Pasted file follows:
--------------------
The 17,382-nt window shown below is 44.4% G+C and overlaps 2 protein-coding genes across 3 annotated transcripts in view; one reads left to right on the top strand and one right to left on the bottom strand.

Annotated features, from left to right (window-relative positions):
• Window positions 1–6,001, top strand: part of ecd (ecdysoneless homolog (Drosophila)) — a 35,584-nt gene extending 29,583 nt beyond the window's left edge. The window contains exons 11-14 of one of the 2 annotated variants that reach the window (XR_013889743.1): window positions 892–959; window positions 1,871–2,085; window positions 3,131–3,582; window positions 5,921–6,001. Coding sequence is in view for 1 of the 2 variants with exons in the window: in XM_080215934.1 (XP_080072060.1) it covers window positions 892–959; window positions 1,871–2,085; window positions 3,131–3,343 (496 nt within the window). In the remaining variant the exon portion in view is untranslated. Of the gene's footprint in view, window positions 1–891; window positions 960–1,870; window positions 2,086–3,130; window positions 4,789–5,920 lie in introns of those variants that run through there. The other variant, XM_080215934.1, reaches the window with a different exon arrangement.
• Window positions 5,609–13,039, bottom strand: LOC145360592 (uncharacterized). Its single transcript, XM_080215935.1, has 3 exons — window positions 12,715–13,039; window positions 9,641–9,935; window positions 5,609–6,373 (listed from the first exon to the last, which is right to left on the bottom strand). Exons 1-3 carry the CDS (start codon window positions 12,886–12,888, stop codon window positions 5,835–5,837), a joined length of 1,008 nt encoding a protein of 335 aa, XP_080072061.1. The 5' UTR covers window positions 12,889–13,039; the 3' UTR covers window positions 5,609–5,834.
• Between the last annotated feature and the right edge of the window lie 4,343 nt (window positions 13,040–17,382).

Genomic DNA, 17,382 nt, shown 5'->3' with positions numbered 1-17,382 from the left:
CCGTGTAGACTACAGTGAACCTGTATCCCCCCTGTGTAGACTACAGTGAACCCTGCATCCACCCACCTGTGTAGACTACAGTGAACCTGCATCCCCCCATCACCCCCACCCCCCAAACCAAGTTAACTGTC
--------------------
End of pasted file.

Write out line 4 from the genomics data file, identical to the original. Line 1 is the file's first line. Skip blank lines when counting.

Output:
• Window positions 5,609–13,039, bottom strand: LOC145360592 (uncharacterized). Its single transcript, XM_080215935.1, has 3 exons — window positions 12,715–13,039; window positions 9,641–9,935; window positions 5,609–6,373 (listed from the first exon to the last, which is right to left on the bottom strand). Exons 1-3 carry the CDS (start codon window positions 12,886–12,888, stop codon window positions 5,835–5,837), a joined length of 1,008 nt encoding a protein of 335 aa, XP_080072061.1. The 5' UTR covers window positions 12,889–13,039; the 3' UTR covers window positions 5,609–5,834.